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Performance Considerations

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Performance Considerations

When implementing TagNet especially in a large scale deployment, understanding system overhead is something to be aware of as it can affect the functioning of the system. Initial sizing of the Server is meant as a starting point and CPU resources need to be evaluated as the deployment grows in tag volume as well as business rule complexity.


Note: Ideally you would have gone through a Phase I implementation with Stratum Global guiding the way applying RFID best practices in conjunction with the TagNet platform. This is the important starting point so that performance tuning can have an impact and you are not fighting against a bad foundation.


Database Usage

The first and most important consideration is to make sure the Application and Database Servers are sized for how TagNet is being used. If using a shared SQL instance and there are other databases being accessed, these can take away from the CPU cycles that TagNet needs. The best approach is to have TagNet on a dedicated SQL instance to avoid this type of contention. Refer to server sizing information from the support site.

Running expensive SQL queries on the TagNet database during production hours can have a ranging effect on overall system performance. This can slow down the time it takes to render a TagNet web page all the way to how long a user has to wait for a read event to visualize. Ongoing data retrievals for BI tools should be offloaded to another DB server if they consume excessive resources.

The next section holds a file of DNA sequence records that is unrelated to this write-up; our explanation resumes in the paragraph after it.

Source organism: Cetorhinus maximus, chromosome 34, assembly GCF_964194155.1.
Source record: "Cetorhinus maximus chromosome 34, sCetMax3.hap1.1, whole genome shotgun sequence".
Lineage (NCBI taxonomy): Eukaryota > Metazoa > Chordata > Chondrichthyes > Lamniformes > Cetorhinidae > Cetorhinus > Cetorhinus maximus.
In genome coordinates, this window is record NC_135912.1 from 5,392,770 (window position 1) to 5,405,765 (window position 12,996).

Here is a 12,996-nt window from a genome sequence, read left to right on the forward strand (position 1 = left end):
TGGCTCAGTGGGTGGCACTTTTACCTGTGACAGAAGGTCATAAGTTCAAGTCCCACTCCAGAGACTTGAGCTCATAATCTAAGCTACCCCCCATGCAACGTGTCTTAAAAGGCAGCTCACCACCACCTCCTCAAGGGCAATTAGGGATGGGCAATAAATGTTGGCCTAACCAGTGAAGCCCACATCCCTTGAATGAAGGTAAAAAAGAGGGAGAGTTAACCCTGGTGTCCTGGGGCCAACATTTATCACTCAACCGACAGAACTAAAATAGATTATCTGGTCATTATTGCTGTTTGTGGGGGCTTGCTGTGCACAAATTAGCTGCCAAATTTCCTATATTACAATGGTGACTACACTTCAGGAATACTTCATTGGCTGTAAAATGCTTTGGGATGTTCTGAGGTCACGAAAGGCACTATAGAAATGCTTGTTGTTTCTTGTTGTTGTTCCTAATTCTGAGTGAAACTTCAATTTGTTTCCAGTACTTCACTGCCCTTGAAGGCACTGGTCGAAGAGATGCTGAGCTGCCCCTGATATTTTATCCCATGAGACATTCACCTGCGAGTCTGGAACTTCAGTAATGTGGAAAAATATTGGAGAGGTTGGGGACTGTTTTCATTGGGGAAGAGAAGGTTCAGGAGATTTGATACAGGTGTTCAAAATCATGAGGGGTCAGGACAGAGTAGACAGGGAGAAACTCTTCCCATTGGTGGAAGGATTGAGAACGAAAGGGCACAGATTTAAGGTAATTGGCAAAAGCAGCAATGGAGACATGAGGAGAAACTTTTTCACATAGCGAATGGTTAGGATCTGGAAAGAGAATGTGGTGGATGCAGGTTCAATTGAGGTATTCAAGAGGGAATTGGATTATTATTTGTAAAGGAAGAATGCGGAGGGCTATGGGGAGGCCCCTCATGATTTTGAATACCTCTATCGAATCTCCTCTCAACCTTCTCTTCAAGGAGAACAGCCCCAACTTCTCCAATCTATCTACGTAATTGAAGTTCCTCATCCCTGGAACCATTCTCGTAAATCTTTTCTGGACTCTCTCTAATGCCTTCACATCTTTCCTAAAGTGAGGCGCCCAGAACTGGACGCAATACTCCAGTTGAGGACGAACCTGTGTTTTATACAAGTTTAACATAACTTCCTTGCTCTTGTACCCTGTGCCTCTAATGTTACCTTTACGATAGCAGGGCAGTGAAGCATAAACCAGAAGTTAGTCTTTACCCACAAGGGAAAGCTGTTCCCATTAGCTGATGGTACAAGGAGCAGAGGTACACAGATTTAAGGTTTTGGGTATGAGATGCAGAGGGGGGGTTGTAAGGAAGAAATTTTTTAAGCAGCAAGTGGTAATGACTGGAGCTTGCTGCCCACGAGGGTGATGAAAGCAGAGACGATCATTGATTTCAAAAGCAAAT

Features to Manage System Overhead:

1.Session State defines the duration of time and conditions that an inventoried tag remains in either of two 'states (A or B) as defined by the tag's chipset and more info can be found in this section. If you have many tags that dwell in front of antennas unnecessarily, TagNet is constantly processing them to see whether they are applicable for another inventory state change. This can be exacerbated if your read cycle duration is very short. 

Consider using S1 at a minimum or S2 for loitering tags. When the tag is in 'B' state it stops the event at the source whereas the tag will not respond to the reader... in other words the tag is saying  'I am not ready to be inventoried'. This is the most effective method to reduce overall system overhead.

When should I not use Session State?  If you have read stations whereas an operator can pickup a tagged part at any time and present to an antenna for AutoID purposes (and represent at any time), using session states should be carefully considered. Some tags when in S1 won't respond for a few seconds where as S2 can be up to 60 seconds after it leaves the RF field! This can cause confusion with operators thinking the system is 'not working'.

2.Tag Filtering feature is explained here and will only include those TagID prefixes that you specify. The filtering takes place at the server level so it will continue to take up bandwidth and server side resources.

For example: if your TagID prefixes start with 'A1' or 'BA1', 'BA2', etc. you can put in Prefixes such as 'A1,BA',